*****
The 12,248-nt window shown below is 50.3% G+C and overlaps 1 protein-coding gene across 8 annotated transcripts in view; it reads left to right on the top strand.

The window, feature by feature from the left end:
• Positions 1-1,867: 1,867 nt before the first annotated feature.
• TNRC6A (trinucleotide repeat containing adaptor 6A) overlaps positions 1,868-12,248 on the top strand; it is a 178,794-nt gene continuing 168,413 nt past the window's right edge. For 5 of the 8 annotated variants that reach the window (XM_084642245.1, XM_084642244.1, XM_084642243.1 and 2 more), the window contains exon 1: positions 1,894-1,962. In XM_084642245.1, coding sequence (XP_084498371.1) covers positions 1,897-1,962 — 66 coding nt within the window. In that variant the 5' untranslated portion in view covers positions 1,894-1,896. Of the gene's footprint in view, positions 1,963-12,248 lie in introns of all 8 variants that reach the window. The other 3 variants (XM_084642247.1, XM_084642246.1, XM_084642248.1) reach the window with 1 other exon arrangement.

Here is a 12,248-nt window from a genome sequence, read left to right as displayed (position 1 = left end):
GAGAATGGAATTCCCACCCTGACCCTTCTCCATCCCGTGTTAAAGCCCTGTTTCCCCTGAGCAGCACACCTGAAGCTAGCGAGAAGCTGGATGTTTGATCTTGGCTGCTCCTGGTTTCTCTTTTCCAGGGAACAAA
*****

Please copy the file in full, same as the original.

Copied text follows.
The 12,248-nt window shown below is 50.3% G+C and overlaps 1 protein-coding gene across 8 annotated transcripts in view; it reads left to right on the top strand.

The window, feature by feature from the left end:
• Positions 1-1,867: 1,867 nt before the first annotated feature.
• TNRC6A (trinucleotide repeat containing adaptor 6A) overlaps positions 1,868-12,248 on the top strand; it is a 178,794-nt gene continuing 168,413 nt past the window's right edge. For 5 of the 8 annotated variants that reach the window (XM_084642245.1, XM_084642244.1, XM_084642243.1 and 2 more), the window contains exon 1: positions 1,894-1,962. In XM_084642245.1, coding sequence (XP_084498371.1) covers positions 1,897-1,962 — 66 coding nt within the window. In that variant the 5' untranslated portion in view covers positions 1,894-1,896. Of the gene's footprint in view, positions 1,963-12,248 lie in introns of all 8 variants that reach the window. The other 3 variants (XM_084642247.1, XM_084642246.1, XM_084642248.1) reach the window with 1 other exon arrangement.

Here is a 12,248-nt window from a genome sequence, read left to right as displayed (position 1 = left end):
GAGAATGGAATTCCCACCCTGACCCTTCTCCATCCCGTGTTAAAGCCCTGTTTCCCCTGAGCAGCACACCTGAAGCTAGCGAGAAGCTGGATGTTTGATCTTGGCTGCTCCTGGTTTCTCTTTTCCAGGGAACAAA